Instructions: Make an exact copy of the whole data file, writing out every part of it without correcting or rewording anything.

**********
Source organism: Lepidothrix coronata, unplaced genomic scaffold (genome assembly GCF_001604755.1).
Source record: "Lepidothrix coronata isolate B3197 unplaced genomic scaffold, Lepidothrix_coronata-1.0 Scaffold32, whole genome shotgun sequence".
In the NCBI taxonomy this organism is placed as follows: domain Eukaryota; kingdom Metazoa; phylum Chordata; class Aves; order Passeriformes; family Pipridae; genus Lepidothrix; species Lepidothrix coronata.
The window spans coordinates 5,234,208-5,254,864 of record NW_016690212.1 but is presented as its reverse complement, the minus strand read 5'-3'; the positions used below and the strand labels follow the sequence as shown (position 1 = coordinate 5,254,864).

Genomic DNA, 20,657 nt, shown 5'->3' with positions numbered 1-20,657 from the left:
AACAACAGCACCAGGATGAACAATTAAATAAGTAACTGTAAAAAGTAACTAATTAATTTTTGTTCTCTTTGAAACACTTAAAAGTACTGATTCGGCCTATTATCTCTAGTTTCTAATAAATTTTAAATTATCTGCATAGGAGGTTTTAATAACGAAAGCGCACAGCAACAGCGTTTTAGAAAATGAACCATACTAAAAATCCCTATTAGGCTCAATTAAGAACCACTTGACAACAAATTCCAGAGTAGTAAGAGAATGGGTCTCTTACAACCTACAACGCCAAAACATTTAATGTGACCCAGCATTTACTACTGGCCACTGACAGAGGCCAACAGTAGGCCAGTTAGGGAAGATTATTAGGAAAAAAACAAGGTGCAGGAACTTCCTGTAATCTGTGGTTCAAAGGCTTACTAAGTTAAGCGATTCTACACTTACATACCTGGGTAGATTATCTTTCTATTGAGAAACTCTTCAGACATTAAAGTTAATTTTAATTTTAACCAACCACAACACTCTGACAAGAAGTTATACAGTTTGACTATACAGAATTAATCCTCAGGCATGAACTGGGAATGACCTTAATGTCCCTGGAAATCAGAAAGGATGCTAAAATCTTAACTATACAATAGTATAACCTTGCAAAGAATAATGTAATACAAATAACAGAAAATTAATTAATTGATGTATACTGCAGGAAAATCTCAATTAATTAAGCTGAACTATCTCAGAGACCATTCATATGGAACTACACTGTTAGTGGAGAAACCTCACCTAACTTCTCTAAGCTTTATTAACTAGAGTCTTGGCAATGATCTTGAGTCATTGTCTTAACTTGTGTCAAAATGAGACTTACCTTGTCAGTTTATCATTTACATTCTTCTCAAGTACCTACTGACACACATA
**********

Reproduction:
Source organism: Lepidothrix coronata, unplaced genomic scaffold (genome assembly GCF_001604755.1).
Source record: "Lepidothrix coronata isolate B3197 unplaced genomic scaffold, Lepidothrix_coronata-1.0 Scaffold32, whole genome shotgun sequence".
In the NCBI taxonomy this organism is placed as follows: domain Eukaryota; kingdom Metazoa; phylum Chordata; class Aves; order Passeriformes; family Pipridae; genus Lepidothrix; species Lepidothrix coronata.
The window spans coordinates 5,234,208-5,254,864 of record NW_016690212.1 but is presented as its reverse complement, the minus strand read 5'-3'; the positions used below and the strand labels follow the sequence as shown (position 1 = coordinate 5,254,864).

Genomic DNA, 20,657 nt, shown 5'->3' with positions numbered 1-20,657 from the left:
AACAACAGCACCAGGATGAACAATTAAATAAGTAACTGTAAAAAGTAACTAATTAATTTTTGTTCTCTTTGAAACACTTAAAAGTACTGATTCGGCCTATTATCTCTAGTTTCTAATAAATTTTAAATTATCTGCATAGGAGGTTTTAATAACGAAAGCGCACAGCAACAGCGTTTTAGAAAATGAACCATACTAAAAATCCCTATTAGGCTCAATTAAGAACCACTTGACAACAAATTCCAGAGTAGTAAGAGAATGGGTCTCTTACAACCTACAACGCCAAAACATTTAATGTGACCCAGCATTTACTACTGGCCACTGACAGAGGCCAACAGTAGGCCAGTTAGGGAAGATTATTAGGAAAAAAACAAGGTGCAGGAACTTCCTGTAATCTGTGGTTCAAAGGCTTACTAAGTTAAGCGATTCTACACTTACATACCTGGGTAGATTATCTTTCTATTGAGAAACTCTTCAGACATTAAAGTTAATTTTAATTTTAACCAACCACAACACTCTGACAAGAAGTTATACAGTTTGACTATACAGAATTAATCCTCAGGCATGAACTGGGAATGACCTTAATGTCCCTGGAAATCAGAAAGGATGCTAAAATCTTAACTATACAATAGTATAACCTTGCAAAGAATAATGTAATACAAATAACAGAAAATTAATTAATTGATGTATACTGCAGGAAAATCTCAATTAATTAAGCTGAACTATCTCAGAGACCATTCATATGGAACTACACTGTTAGTGGAGAAACCTCACCTAACTTCTCTAAGCTTTATTAACTAGAGTCTTGGCAATGATCTTGAGTCATTGTCTTAACTTGTGTCAAAATGAGACTTACCTTGTCAGTTTATCATTTACATTCTTCTCAAGTACCTACTGACACACATA